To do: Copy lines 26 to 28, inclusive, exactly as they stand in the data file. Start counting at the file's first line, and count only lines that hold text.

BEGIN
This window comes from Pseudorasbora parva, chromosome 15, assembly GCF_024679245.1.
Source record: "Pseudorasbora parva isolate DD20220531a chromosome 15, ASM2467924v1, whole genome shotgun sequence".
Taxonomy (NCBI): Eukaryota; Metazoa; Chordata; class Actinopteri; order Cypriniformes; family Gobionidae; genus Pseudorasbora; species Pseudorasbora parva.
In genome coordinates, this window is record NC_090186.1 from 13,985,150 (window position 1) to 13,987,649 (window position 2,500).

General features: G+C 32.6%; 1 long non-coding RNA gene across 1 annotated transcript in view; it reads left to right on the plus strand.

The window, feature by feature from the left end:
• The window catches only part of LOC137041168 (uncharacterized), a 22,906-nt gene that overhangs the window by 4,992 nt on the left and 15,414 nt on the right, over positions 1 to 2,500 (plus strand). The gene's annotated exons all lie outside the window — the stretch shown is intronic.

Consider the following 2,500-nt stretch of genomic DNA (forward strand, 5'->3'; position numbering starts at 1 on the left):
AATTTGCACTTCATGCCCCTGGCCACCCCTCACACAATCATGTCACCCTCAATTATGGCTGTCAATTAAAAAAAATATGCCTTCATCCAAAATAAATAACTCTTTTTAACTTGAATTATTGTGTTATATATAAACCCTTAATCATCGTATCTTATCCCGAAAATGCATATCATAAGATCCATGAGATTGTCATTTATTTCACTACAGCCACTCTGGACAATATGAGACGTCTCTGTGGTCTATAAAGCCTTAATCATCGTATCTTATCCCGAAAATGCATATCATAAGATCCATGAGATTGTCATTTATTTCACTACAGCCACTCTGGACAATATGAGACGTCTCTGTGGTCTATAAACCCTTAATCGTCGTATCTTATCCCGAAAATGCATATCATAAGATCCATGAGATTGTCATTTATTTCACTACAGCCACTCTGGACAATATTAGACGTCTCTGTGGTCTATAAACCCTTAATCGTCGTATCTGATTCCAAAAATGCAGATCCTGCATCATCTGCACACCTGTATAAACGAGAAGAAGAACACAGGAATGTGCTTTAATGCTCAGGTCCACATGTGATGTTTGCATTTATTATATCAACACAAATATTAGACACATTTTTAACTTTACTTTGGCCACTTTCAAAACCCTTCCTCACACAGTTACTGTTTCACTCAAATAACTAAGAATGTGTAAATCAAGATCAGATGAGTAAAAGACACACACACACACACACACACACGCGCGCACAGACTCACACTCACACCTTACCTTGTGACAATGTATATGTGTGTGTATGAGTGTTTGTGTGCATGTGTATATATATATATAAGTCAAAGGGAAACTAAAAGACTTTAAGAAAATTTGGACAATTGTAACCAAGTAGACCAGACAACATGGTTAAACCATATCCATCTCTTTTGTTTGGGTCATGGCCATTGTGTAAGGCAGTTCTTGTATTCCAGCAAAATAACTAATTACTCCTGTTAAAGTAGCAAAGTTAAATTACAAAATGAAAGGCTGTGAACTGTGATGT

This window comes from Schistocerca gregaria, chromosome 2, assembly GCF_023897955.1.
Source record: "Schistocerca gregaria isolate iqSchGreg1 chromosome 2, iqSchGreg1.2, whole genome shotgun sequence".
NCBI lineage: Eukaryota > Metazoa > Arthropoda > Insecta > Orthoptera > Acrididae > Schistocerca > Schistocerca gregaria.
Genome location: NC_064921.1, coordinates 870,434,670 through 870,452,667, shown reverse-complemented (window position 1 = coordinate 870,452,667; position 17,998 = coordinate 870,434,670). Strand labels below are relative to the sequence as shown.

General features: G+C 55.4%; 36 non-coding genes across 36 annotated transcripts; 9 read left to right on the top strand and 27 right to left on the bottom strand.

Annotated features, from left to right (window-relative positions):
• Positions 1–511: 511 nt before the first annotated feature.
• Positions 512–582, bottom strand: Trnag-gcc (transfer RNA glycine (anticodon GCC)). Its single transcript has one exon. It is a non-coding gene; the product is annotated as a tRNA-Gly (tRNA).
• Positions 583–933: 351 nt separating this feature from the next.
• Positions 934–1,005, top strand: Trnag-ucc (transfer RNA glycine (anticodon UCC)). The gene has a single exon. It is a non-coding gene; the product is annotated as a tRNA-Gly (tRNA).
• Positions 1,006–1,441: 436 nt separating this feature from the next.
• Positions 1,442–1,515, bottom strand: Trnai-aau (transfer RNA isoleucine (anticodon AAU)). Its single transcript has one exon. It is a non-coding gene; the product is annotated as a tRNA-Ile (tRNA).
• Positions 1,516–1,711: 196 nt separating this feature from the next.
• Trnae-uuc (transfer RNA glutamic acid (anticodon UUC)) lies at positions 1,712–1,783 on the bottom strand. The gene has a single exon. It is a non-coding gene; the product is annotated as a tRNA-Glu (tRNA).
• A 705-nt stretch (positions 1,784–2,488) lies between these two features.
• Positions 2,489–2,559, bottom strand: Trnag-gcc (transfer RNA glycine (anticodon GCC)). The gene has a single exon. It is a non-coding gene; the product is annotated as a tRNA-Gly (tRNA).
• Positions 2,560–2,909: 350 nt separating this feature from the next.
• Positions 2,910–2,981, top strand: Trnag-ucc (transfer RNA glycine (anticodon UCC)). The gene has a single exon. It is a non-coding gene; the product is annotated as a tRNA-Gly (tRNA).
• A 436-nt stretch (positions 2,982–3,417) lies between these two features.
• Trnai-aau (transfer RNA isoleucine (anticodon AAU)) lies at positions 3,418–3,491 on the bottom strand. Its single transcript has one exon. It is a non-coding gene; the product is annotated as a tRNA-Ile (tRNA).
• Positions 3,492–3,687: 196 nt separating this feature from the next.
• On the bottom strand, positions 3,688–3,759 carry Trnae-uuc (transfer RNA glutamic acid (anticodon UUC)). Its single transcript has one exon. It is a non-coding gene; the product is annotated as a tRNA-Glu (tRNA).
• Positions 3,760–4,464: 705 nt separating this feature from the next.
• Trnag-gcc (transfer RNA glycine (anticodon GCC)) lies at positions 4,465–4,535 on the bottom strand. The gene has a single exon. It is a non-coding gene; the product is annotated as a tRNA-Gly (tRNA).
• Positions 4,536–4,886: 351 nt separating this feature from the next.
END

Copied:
• Positions 2,560–2,909: 350 nt separating this feature from the next.
• Positions 2,910–2,981, top strand: Trnag-ucc (transfer RNA glycine (anticodon UCC)). The gene has a single exon. It is a non-coding gene; the product is annotated as a tRNA-Gly (tRNA).
• A 436-nt stretch (positions 2,982–3,417) lies between these two features.